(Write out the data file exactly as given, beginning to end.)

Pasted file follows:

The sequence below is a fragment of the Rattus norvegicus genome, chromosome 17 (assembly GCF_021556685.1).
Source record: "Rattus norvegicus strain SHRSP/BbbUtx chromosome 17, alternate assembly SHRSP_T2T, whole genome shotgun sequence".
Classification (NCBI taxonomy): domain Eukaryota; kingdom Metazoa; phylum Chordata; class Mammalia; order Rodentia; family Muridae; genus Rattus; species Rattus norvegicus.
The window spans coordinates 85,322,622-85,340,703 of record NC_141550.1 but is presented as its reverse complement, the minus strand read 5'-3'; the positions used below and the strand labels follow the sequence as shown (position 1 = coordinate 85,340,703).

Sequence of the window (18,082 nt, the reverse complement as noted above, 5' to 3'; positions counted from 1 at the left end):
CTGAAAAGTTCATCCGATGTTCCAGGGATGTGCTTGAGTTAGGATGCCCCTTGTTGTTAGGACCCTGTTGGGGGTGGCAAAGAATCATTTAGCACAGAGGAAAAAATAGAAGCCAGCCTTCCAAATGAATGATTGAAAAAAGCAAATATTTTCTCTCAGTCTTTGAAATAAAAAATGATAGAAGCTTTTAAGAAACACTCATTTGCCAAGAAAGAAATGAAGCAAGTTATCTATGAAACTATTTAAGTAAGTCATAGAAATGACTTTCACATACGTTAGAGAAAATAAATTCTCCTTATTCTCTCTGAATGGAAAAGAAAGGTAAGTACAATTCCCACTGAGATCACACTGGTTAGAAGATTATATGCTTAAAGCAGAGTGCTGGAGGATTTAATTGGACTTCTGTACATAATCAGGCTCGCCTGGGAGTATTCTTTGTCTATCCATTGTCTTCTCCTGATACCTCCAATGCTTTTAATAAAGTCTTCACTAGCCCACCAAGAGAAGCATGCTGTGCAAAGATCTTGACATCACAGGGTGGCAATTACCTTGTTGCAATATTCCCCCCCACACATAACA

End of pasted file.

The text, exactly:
The sequence below is a fragment of the Rattus norvegicus genome, chromosome 17 (assembly GCF_021556685.1).
Source record: "Rattus norvegicus strain SHRSP/BbbUtx chromosome 17, alternate assembly SHRSP_T2T, whole genome shotgun sequence".
Classification (NCBI taxonomy): domain Eukaryota; kingdom Metazoa; phylum Chordata; class Mammalia; order Rodentia; family Muridae; genus Rattus; species Rattus norvegicus.
The window spans coordinates 85,322,622-85,340,703 of record NC_141550.1 but is presented as its reverse complement, the minus strand read 5'-3'; the positions used below and the strand labels follow the sequence as shown (position 1 = coordinate 85,340,703).

Sequence of the window (18,082 nt, the reverse complement as noted above, 5' to 3'; positions counted from 1 at the left end):
CTGAAAAGTTCATCCGATGTTCCAGGGATGTGCTTGAGTTAGGATGCCCCTTGTTGTTAGGACCCTGTTGGGGGTGGCAAAGAATCATTTAGCACAGAGGAAAAAATAGAAGCCAGCCTTCCAAATGAATGATTGAAAAAAGCAAATATTTTCTCTCAGTCTTTGAAATAAAAAATGATAGAAGCTTTTAAGAAACACTCATTTGCCAAGAAAGAAATGAAGCAAGTTATCTATGAAACTATTTAAGTAAGTCATAGAAATGACTTTCACATACGTTAGAGAAAATAAATTCTCCTTATTCTCTCTGAATGGAAAAGAAAGGTAAGTACAATTCCCACTGAGATCACACTGGTTAGAAGATTATATGCTTAAAGCAGAGTGCTGGAGGATTTAATTGGACTTCTGTACATAATCAGGCTCGCCTGGGAGTATTCTTTGTCTATCCATTGTCTTCTCCTGATACCTCCAATGCTTTTAATAAAGTCTTCACTAGCCCACCAAGAGAAGCATGCTGTGCAAAGATCTTGACATCACAGGGTGGCAATTACCTTGTTGCAATATTCCCCCCCACACATAACA